Fighting back

Social anxiety doesn’t have to win. I know it’s hard to deal with most of the time, but you have to try. The world is full of people and situations, and you just can’t get out of each and every appointment, engagement or class. You have to find a way to combat social anxiety because if you don’t, it will get worse over time. There are a few tricks too!

Question your mentality, then change it!

There are inner voices telling you to stay away from people. These voices also tell you that these people are bad, and all they want to do is hurt you. The first thing you should practice is challenging these voices, these inner workings of your mind.

Ask yourself if people are that bad when some of them have been nice to you before. With every negative thought, counter with a positive one, until you start to alter your mindset. This will take some time.

Try to control overthinking

There are a couple styles of overthinking that sufferers of social anxiety use. In order to change things for the better, you have to know if you are using these styles of thought.

  • Mind-reading – Thinking you know what others are thinking, that they don’t like you or think you’re ugly.
  • Personalization – Thinking that everyone is talking about you when they’re probably not.
  • Knowing the future – Thinking you know 100% certain that bad things will happen.
  • Blowing things out of proportion – Making things much worse than they are or assuming they will be.

When you catch yourself doing this, you will be better equipped to stop the patterns.

Control your breathing

There’s a reason why meditation works, well, several reasons, to be honest. For one, it helps those with social anxiety. Breathing techniques present in meditation, can help calm and comfort those who suffer from this problem.

These exercises help us to focus on what’s important and not our fears. In this way, we are able to focus on others instead of ourselves as well.

Confront your fears

One of the hardest things you can do is confront those things that bother you the most. However, by confronting fears, you make them less significant. It might take some time, but after practicing this for a while, you might be able to downgrade those fears.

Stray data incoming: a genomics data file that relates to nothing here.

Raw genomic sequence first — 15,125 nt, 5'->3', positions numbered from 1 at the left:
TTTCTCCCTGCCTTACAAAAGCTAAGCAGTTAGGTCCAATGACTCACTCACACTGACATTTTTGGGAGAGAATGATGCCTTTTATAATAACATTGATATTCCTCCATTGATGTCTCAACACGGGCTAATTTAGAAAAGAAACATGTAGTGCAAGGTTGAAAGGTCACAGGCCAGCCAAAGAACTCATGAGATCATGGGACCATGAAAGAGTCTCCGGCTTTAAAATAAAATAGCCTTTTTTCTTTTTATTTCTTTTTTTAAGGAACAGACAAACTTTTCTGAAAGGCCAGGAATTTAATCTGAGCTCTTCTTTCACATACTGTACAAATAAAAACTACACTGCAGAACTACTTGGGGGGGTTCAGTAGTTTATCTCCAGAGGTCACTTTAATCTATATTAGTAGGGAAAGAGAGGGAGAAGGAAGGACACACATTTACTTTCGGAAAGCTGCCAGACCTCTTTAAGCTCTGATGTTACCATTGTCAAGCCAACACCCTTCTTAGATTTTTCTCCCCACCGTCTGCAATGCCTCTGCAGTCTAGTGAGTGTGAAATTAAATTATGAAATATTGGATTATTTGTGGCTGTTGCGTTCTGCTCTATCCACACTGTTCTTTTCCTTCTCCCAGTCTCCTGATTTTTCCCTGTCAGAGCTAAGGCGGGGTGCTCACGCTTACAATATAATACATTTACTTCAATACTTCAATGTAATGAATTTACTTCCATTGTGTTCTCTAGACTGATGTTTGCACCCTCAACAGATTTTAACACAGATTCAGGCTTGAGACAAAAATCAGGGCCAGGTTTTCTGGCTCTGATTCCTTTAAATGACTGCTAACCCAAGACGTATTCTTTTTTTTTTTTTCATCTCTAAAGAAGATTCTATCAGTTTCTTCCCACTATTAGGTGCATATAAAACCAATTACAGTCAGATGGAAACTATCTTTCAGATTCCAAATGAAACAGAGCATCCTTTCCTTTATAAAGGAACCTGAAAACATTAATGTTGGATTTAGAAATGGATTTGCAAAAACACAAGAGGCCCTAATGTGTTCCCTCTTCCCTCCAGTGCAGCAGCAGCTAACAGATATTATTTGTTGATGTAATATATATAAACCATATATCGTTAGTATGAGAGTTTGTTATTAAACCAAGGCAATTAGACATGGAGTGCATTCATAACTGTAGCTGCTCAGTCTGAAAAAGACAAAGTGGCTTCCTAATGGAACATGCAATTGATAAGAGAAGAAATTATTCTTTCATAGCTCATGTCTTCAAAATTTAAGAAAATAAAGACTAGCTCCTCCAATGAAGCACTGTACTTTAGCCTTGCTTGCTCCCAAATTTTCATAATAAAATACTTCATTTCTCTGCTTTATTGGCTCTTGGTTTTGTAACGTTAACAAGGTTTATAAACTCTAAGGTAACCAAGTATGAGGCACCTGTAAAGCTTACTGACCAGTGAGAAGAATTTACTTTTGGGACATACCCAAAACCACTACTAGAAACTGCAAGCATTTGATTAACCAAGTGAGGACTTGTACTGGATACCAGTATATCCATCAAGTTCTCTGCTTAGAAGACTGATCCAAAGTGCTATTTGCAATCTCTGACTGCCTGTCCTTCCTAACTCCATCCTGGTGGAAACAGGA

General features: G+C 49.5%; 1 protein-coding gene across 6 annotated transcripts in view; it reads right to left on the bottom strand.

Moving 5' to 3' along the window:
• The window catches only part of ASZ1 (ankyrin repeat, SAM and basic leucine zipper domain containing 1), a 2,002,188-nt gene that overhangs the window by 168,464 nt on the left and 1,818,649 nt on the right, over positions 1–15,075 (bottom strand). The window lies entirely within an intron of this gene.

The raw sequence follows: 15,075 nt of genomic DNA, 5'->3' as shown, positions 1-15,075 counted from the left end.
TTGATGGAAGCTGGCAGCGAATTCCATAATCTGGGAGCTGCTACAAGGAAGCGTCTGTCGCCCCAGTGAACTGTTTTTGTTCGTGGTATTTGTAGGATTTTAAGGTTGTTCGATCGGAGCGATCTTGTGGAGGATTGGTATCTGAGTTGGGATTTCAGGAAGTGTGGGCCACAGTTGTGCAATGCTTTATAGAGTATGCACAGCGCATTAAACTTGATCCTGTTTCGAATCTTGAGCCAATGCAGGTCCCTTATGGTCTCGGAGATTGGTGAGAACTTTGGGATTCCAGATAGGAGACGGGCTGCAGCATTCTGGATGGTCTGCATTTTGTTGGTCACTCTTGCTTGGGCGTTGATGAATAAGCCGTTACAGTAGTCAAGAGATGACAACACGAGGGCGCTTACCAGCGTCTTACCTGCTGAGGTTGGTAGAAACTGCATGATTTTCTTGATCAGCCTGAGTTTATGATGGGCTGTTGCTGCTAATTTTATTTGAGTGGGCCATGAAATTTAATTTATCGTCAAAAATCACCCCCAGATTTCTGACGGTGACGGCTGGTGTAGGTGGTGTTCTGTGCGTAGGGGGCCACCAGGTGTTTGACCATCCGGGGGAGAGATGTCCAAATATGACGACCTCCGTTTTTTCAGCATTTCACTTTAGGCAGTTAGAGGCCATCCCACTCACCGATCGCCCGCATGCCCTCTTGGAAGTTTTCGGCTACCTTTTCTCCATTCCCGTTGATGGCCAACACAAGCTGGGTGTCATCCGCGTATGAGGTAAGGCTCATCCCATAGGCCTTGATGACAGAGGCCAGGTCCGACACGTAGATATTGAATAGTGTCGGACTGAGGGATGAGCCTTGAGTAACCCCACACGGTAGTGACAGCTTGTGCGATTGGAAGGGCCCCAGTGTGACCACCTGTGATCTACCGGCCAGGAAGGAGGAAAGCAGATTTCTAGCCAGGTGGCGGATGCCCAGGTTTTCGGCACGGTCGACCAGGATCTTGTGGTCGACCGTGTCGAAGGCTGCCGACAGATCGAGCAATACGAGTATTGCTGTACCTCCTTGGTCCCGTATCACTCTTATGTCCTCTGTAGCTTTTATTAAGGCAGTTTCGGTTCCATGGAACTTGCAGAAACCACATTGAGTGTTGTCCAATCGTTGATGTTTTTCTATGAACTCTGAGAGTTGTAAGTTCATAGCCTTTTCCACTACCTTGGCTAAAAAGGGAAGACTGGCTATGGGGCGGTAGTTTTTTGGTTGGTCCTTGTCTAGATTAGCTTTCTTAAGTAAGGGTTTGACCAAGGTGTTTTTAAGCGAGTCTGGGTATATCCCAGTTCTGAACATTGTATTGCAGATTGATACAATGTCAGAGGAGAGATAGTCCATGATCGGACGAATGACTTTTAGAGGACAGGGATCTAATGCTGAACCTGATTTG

Learning more about social anxiety

If you are dealing with social anxiety or have a loved one who suffers from this disorder, it’s best to educate yourself as much as possible. Understanding is a great way to help someone get better.

You can be a support system for your loved ones, providing a safe place when things are difficult. Most of all, never be judgemental and always provide love.

You are not alone in dealing with social anxiety and you can get better! Good luck!

References:

  1. https://www.helpguide.org
  2. https://www.nimh.nih.gov
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Sherrie

Sherrie is a freelance writer and artist with over 10 years of experience. She spends most of her time giving life to the renegade thoughts. As the words erupt and form new life, she knows that she is yet again free from the nagging persistence of her muse. She is a mother of three and a lifetime fan of the thought-provoking and questionable aspects of the universe.




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By | 2018-03-10T14:28:27+00:00 March 11th, 2018|Categories: Introvert's World, Personality, Psychology & Mental Health|Tags: , , |0 Comments